The harpy eagle (Harpia harpyja) is a neotropical species of eagle. It is also called the American harpy eagle to distinguish it from the Papuan eagle, which is sometimes known as the New Guinea harpy eagle. It is the largest and most powerful raptor found in the rainforest, and among the largest extant species of eagles in the world.
Harpy adults are at the top of a food chain. Along with sloth, monkeys such as tufted capuchin, are one of main prey of harpy eagle.Monkeys regularly taken can include capuchin monkeys, saki monkeys, howler monkeys, titi monkeys, squirrel monkeys, and spider monkeys. Smaller monkeys, such as tamarins and marmosets, are seemingly ignored as prey by this species. The eagle may also attack bird species such as macaws. Other parrots have also been preyed on, as well as cracids such as curassows and other birds like seriemas. Additional prey items reported include reptiles such as iguanas, tegus, and snakes.The eagle has been recorded as taking domestic livestock, including chickens, lambs, goats, and young pigs, but this is extremely rare under normal circumstances.
Strength Males usually take relatively smaller prey, with a typical range of 0.5 to 2.5 kg or about half their own weight. The larger females take larger prey, with a minimum recorded prey weight of around 2.7 kg. Adult female harpies regularly grab large male howler or spider monkeys or mature sloths weighing 6 to 9 kg in flight and fly off without landing, an enormous feat of strength.
NestThe female harpy eagle lays two white eggs in a large stick nest, which commonly measures 1.2 m deep and 1.5 m across and may be used over several years. Nests are located high up in a tree, usually in the main fork, at 16 to 43 m, depending on the stature of the local trees. The harpy often builds its nest in the crown of the kapok tree, one of the tallest trees in South America. The bird also uses other huge trees on which to build its nest, such as the Brazil nut tree.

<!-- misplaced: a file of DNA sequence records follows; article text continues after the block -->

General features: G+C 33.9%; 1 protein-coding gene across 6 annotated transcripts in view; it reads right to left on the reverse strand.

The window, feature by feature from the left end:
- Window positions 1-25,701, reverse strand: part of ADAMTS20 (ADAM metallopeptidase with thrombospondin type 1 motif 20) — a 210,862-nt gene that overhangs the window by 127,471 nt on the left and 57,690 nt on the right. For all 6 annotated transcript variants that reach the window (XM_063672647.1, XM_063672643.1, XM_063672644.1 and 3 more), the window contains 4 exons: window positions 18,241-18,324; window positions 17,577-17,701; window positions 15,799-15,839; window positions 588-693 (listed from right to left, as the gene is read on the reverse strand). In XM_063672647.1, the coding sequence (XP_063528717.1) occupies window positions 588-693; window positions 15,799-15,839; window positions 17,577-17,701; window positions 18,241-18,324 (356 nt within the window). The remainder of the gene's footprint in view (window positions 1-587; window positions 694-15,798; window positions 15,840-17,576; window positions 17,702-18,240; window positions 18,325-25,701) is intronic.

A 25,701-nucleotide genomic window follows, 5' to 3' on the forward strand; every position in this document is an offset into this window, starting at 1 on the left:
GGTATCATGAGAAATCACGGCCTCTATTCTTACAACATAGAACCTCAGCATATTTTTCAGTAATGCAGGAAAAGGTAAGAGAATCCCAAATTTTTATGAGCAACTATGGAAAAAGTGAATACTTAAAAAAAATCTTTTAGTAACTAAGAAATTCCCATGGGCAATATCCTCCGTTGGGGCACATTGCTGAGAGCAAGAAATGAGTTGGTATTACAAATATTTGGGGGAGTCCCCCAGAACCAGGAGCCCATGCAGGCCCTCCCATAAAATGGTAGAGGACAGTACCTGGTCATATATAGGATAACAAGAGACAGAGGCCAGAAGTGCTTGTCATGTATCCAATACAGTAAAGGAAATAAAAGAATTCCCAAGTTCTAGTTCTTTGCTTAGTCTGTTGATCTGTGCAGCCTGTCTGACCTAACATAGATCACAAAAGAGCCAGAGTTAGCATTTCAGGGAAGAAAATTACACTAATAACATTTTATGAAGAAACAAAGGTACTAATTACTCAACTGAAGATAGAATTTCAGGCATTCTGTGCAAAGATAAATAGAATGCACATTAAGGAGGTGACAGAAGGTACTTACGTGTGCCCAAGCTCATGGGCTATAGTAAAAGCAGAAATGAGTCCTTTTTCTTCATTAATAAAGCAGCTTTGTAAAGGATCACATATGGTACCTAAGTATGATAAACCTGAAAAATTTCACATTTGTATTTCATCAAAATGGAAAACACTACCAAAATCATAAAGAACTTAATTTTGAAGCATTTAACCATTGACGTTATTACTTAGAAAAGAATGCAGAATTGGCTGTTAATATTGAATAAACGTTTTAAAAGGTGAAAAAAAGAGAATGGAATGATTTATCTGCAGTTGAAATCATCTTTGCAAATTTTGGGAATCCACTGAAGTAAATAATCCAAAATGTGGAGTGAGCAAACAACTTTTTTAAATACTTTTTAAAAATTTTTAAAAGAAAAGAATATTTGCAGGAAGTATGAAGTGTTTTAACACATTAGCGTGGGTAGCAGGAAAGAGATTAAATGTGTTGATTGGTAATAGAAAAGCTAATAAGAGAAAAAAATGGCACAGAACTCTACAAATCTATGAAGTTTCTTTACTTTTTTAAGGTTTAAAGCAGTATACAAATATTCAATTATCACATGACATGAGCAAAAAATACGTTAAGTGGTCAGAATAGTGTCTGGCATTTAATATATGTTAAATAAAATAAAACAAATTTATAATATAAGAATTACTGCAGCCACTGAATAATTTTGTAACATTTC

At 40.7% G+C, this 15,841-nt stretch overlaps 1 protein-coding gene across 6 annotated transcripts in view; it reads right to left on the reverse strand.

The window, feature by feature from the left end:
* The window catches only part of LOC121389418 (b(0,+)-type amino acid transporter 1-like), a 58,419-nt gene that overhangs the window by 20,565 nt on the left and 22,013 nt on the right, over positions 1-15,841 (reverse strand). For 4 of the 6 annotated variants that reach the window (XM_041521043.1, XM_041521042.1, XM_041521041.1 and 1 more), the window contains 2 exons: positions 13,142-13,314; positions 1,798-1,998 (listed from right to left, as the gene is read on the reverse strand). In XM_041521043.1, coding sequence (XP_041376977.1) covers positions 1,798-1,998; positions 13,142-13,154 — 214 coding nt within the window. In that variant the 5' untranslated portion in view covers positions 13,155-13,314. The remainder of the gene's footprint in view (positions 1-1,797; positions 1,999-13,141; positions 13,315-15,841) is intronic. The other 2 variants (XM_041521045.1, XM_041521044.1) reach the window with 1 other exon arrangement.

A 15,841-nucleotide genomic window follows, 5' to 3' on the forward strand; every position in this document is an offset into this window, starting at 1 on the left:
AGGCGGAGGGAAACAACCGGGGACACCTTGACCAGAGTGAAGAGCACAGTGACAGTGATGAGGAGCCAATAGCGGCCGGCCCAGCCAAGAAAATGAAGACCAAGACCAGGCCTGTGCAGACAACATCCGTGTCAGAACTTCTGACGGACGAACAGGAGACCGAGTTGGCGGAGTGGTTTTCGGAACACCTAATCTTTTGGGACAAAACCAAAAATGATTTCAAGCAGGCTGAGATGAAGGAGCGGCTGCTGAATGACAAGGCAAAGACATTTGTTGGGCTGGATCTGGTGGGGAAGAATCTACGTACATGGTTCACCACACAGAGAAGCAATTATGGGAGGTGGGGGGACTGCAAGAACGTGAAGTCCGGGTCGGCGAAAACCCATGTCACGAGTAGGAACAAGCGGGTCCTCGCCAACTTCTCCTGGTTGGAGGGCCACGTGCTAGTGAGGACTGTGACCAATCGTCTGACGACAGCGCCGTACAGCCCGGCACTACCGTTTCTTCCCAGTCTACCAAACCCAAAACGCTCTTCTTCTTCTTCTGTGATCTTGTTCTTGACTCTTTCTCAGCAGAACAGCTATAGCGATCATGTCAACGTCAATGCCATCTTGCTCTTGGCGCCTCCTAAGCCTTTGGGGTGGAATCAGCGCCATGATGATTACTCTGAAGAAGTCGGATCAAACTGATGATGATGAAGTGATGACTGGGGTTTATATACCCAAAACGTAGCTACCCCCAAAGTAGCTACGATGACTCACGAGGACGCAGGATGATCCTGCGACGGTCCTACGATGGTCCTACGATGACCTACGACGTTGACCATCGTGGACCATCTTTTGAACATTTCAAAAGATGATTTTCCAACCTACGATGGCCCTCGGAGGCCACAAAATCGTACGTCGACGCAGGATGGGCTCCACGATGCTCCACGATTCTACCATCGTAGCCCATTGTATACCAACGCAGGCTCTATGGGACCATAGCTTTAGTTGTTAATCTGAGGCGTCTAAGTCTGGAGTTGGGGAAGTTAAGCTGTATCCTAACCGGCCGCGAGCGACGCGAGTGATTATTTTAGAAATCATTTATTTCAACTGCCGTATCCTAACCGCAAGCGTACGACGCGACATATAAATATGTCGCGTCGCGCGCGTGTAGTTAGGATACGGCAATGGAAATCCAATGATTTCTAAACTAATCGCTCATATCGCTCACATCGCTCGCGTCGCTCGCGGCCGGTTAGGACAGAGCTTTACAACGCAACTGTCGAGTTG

BreedNo display is known between pairs of eagles, and they are believed to mate for life. A pair of harpy eagles usually only raises one chick every 2–3 years. After the first chick hatches, the second egg is ignored and normally fails to hatch unless the first egg perishes. The egg is incubated around 56 days. When the chick is 36 days old, it can stand and walk awkwardly. The chick fledges at the age of 6 months, but the parents continue to feed it for another 6 to 10 months. The male captures much of the food for the incubating female and later the eaglet, but also takes an incubating shift while the female forages and also brings prey back to the nest. Breeding maturity is not reached until birds are 4 to 6 years of age. Adults can be aggressive toward humans who disturb the nesting site or appear to be a threat to its young.
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